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Insights and updates on Java SE and OpenJDK from the Java Platform Group Product Management Team

  • September 6, 2018

Fast Forward To 11

Dalibor Topic
Principal Product Manager

With Java 11 around the corner, and release candidate builds available at http://jdk.java.net/11 , it’s time to look back at the effect the new release cadence has had on adoption of new releases.

Changing the Pace of Change

New Java releases used to take quite a while to get adopted by developers. For example, Java SE 5.0 introduced major changes such as annotations and generics to the Java programming language in 2004. It subsequently took two years, until 2006, for an Eclipse IDE release that was tested and validated on Java SE 5.0. Only then were developers using Eclipse able to begin adopting Java SE 5.0 in earnest as their primary platform.

A lot has changed in the Java ecosystem in the decade since 2004. Java SE 8 was released in 2014, introducing another major change to the Java programming language, namely lambda expressions. Yet within days new releases of the Eclipse, InteliJ IDEA, and NetBeans IDEs, tested and validated on JDK 8, were available to developers. Developers could thus begin adopting Java SE 8 almost immediately after its release.

And many did, making Java SE 8 the most rapidly adopted release at that time.  The number of JDK 8 downloads increased by more than 30% in comparison to JDK 7 during the same initial launch period.

In addition, JDK 8 established the pattern of roughly semi-annual, large update releases. The 8u20, 8u40 and 8u60 releases each delivered hundreds of bug fixes and other changes along with multiple new features. Prior to JDK 8, both JDK 6 and JDK 7 updates have included large individual update releases with hundreds of bug fixes and other changes, as well.

Forward to 9

With the new semi-annual Java SE release cadence since Java SE 9, we’ve seen the same pattern of rapid support for new Java platform releases by the major IDEs. In addition, Oracle engineers continue to work together with the developers of more than 100 popular open source Java libraries and tools across the ecosystem to remove potential barriers to adoption of new releases.

Accordingly, many popular libraries and tools were ready for Java 9 by the time it was released, or shortly thereafter. That included popular tools such as Apache AntApache MavenGradle, libraries such as ByteBuddyJUnitjaCoCoApache Lucene and frameworks such as Akka, Spring Framework and WildFly.

Consequently, the number of JDK 9 downloads in the launch of Java SE 9 release was more than 10% higher than for the JDK 8 launch.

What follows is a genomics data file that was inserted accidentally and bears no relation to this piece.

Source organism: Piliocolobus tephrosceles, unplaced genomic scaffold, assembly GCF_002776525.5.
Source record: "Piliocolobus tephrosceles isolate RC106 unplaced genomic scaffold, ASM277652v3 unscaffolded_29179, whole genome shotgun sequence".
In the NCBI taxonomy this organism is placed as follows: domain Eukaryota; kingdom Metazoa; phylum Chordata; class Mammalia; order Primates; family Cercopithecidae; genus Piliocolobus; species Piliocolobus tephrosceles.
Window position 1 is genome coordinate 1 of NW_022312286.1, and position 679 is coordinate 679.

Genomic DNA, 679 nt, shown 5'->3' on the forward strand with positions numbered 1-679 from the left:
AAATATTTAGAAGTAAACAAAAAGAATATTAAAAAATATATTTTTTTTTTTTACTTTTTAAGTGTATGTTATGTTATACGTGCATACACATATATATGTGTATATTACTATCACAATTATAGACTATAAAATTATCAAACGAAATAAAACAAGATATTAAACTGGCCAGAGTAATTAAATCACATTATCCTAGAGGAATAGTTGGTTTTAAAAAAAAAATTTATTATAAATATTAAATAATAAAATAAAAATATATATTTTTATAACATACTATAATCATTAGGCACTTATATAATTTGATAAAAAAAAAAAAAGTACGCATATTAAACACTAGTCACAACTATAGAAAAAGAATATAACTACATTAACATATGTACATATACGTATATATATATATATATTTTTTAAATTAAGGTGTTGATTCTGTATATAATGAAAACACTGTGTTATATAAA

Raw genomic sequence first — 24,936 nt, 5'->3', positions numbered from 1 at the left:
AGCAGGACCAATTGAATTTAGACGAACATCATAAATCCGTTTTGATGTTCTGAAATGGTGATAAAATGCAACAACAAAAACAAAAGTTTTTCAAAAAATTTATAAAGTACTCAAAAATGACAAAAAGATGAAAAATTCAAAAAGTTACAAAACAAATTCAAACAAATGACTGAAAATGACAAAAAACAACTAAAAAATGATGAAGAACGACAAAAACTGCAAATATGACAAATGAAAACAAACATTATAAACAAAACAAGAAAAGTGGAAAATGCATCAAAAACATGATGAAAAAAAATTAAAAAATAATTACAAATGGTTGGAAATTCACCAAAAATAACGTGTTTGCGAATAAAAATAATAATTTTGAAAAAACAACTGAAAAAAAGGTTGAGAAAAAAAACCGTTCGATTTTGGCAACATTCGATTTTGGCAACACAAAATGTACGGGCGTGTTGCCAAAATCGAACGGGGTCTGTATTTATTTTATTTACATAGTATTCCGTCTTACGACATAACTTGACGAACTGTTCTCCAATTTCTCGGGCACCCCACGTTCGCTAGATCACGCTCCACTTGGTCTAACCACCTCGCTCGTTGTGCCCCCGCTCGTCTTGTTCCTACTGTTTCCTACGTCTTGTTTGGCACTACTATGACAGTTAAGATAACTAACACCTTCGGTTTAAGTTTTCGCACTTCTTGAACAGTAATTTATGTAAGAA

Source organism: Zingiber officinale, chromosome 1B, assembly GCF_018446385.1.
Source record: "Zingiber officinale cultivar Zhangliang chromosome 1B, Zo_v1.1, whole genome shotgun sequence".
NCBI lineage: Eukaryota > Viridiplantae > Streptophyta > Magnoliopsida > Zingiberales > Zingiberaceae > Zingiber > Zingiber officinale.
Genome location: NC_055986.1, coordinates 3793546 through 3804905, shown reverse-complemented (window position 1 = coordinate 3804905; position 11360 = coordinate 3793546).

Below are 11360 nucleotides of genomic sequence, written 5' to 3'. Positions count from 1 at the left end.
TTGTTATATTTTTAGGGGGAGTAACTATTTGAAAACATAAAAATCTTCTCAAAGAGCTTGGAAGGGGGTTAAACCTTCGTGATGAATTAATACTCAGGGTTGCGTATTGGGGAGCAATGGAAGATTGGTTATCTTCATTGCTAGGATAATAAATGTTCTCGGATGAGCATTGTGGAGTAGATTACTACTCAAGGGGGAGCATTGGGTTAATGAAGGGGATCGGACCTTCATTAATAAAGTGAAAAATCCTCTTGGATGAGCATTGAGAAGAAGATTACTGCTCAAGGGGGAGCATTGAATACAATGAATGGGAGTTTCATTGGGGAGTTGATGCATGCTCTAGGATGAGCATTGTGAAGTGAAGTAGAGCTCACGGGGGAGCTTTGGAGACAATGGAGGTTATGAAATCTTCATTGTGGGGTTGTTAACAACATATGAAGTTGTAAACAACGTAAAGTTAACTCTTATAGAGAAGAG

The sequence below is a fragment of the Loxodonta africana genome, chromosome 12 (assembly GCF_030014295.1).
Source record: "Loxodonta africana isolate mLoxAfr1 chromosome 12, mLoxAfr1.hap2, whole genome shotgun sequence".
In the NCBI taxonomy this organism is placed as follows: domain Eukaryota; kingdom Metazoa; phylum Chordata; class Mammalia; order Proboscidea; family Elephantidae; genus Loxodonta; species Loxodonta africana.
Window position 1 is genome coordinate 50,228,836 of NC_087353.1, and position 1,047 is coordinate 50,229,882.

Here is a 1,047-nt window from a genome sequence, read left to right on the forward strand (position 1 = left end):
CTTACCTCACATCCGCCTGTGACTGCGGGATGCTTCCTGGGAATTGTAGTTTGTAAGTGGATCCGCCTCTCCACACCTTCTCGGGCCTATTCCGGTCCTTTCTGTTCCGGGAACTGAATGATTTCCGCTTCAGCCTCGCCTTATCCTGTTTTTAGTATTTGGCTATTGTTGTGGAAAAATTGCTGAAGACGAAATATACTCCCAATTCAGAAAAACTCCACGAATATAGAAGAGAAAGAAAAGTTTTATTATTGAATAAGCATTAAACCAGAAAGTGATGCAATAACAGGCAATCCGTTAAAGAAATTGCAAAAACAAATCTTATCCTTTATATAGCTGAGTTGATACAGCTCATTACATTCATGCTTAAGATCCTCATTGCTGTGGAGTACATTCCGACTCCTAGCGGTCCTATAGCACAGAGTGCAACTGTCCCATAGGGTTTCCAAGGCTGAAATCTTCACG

Fast Forward to 10

We saw a similar pattern among developers with JDK 10. The Java SE 10 saw 20% more JDK downloads than for JDK 8 in the same timeframe during the Java SE 8 launch. As with JDK 9, popular IDEstoolslibraries and frameworks rapidly announced their support for the new Java release.

This shows how a major aspect of the new release cadence is working out amazingly well — it really is getting new Java features, such as local variable type inference in Java SE 10, into the hands of more Java developers much faster than before.

Onward to 11

In the past, each new Java platform release would take several years to develop, and in the process accumulate thousands of large and small enhancements, changes and bug fixes. It would take long to build and then it would take long to get familiar with, due to the very large scope of each release.

Under the new release cadence, each Java feature release is delivered in a fraction of time that it took in the past, and accordingly each release is much smaller in scope. As a consequence, the time it takes to get familiar with it is much shorter, as there are far fewer changes to digest. In practice this means that many of the popular tools, libraries and frameworks that were ready for Java SE 9 and Java SE 10 have already been able to get ready for Java SE 11.

In other words, from Spring Boot and Spring Framework, via Mockito and ByteBuddy, to Apache CassandraIntelliJ IDEAJenkinsEclipse IDE, and Atlassian, large parts of the Java ecosystem have announced that they are ready for Java SE 11, or that they are already working to support it.

Given that’s the case, it should come as no surprise that a recent survey by the Java Community Process Executive Committee found that more than the half of respondents are considering using Java SE 11 for deployment in the near future.

For users that need to adopt new releases more conservatively, Oracle has recently introduced Java SE Subscription: a simple, low-cost monthly subscription that includes Java SE Licensing and Support for use on Desktops, Servers or Cloud deployments.  The subscription provides access to tested and certified performance, stability, and security updates for Java SE, directly from Oracle.  It also includes access to My Oracle Support (MOS) 24x7, support in 27 languages, Java SE 8 Desktop management, monitoring, and deployment features, among other benefits.

Oracle’s Java SE 11 product is a long-term support (LTS) release. Java SE Subscription allows such users to get updates on LTS releases and remain in a given LTS release version for at least eight years.   Organizations can easily add-on to their subscriptions at any time as they move workloads from development to production.

Users that don’t need to adopt new platform releases conservatively, on the other hand, can continue to enjoy the benefits of a fast Java release cadence, as was the case with JDK 9, and JDK 10, using the thoroughly tested, open source OpenJDK builds provided by Oracle, as we continue to move the Java platform forward, faster, with the OpenJDK Community.

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